Loosely based on Shakespeare’s The Tempest, Forbidden Planet inspired countless properties in the genre, including the original Star Trek. It was one of the first science fiction films to take place entirely on another planet and feature humans flying a spaceship of their own creation. When a ship lands on Altira IV, crew members led by Leslie Nielsen’s captain discover two sole survivors from a previous expedition there – Morbius (Walter Pidgeon) and his daughter Altaira (Anne Francis) who are strangely reluctant to return to Earth. Their servant Robby the Robot also plays a memorable arc in the proceedings, as one of the first onscreen robots to have a distinct personality and elaborate role as a supporting character, rather than a mere emotionless machine. He was so beloved he’s since appeared in 1957’s The Invisible Boy and 1984’s Gremlins. The film was also notable for its groundbreaking special effects that featured a range of animation from Disney animators in a very rare case of the Walt Disney Company loaning them out to another studio (MGM). As one of the titles mentioned in “Science Fiction Double Feature” in The Rocky Horror Picture Show, it remains a cult classic.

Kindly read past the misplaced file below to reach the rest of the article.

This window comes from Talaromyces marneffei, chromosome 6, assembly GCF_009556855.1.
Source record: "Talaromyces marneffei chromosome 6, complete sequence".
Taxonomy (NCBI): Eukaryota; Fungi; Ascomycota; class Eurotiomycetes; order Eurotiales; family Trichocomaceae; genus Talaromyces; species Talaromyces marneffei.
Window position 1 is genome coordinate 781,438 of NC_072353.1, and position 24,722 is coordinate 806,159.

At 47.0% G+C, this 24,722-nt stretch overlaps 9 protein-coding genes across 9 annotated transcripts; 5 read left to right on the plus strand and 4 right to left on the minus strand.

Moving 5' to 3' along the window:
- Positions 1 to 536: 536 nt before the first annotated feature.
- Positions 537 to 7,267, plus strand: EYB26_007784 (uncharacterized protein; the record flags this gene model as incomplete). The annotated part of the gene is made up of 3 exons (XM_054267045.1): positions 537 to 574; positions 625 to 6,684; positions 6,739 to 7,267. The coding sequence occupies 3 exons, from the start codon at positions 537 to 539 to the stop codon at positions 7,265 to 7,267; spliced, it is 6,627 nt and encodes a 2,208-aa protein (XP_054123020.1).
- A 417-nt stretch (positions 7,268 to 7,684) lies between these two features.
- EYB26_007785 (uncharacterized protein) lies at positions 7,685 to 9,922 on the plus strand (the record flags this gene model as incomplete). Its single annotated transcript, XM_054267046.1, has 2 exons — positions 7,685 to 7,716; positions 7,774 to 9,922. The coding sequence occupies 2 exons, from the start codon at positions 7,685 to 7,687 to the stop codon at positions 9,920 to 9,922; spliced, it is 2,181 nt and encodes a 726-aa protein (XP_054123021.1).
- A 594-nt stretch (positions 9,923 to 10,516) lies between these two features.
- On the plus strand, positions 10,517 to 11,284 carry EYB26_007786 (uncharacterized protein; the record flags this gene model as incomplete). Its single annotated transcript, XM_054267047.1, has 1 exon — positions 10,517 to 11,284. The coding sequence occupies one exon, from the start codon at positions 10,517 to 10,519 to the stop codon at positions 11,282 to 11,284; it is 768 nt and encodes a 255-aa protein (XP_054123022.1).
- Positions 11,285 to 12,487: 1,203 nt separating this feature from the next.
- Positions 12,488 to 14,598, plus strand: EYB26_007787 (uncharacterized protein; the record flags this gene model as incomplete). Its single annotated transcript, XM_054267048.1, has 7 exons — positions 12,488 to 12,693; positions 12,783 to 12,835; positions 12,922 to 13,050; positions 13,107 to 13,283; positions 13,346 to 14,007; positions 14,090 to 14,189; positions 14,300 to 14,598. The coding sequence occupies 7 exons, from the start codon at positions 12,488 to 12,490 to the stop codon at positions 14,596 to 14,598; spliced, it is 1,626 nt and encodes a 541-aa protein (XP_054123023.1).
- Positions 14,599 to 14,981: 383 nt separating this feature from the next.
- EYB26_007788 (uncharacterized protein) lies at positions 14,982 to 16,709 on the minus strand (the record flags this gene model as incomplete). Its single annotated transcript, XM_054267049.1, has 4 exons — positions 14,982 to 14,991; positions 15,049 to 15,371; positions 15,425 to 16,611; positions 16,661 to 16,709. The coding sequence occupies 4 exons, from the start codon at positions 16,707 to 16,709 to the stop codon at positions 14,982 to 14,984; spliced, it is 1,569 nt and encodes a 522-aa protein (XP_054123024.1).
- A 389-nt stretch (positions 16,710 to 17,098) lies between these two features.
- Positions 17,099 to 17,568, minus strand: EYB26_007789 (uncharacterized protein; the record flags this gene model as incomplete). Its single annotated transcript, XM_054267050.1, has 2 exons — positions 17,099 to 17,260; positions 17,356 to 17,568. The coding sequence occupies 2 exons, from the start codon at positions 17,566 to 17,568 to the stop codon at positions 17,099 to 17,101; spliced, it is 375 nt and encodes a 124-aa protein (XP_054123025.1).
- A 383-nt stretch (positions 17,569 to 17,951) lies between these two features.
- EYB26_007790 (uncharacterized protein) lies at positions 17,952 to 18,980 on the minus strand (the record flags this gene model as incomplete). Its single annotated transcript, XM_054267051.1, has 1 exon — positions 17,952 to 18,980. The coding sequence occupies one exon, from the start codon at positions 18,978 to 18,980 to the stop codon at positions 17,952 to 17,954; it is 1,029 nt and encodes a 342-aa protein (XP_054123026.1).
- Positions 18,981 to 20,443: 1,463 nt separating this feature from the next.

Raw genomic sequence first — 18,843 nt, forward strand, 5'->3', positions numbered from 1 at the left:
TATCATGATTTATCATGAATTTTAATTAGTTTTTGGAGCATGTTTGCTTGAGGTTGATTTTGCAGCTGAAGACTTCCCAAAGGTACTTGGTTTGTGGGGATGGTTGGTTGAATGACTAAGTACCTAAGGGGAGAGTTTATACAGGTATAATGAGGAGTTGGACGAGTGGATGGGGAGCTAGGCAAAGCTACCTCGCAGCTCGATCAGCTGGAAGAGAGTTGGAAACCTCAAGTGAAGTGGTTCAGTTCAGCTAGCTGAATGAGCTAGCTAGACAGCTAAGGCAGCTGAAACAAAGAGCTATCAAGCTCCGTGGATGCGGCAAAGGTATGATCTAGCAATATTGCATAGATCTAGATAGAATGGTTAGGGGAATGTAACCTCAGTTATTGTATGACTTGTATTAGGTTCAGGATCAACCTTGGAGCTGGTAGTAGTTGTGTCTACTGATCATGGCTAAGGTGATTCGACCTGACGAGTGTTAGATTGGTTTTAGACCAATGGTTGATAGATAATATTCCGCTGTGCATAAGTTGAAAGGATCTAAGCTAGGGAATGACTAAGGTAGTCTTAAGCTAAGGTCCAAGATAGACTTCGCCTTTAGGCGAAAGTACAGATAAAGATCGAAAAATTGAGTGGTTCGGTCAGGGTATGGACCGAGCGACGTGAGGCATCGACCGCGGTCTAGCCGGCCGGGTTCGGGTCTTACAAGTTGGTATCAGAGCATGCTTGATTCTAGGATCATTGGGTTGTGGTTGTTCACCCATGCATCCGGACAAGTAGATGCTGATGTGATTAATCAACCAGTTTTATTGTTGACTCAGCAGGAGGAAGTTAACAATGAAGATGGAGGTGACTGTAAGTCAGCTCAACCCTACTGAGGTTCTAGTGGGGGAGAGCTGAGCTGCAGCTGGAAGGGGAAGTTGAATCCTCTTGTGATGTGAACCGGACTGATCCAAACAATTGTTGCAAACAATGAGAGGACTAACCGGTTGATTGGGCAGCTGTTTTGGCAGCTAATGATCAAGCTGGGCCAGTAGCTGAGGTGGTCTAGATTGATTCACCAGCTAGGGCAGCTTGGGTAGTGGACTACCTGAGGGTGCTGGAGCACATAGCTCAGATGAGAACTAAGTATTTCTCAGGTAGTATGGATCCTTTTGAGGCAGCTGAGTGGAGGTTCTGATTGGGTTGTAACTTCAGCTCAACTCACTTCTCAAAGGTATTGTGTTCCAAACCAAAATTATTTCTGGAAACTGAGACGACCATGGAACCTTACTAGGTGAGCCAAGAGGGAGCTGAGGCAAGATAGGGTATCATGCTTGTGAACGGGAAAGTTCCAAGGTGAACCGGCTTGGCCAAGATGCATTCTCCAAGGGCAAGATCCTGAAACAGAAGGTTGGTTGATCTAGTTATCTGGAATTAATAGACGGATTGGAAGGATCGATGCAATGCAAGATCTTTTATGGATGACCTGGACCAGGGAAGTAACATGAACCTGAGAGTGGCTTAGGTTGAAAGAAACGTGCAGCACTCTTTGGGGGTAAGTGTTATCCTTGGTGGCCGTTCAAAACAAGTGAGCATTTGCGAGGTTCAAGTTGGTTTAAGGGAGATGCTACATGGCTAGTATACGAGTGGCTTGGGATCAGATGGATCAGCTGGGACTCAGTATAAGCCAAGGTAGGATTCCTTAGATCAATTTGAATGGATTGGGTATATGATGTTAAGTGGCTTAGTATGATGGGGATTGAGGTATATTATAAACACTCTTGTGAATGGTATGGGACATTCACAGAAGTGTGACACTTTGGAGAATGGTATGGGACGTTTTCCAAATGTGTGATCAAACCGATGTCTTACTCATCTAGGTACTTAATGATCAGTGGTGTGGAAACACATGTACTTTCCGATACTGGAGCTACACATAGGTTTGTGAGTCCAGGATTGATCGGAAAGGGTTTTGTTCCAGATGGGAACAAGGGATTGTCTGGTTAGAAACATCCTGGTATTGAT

Invasion of the Body Snatchers (1956)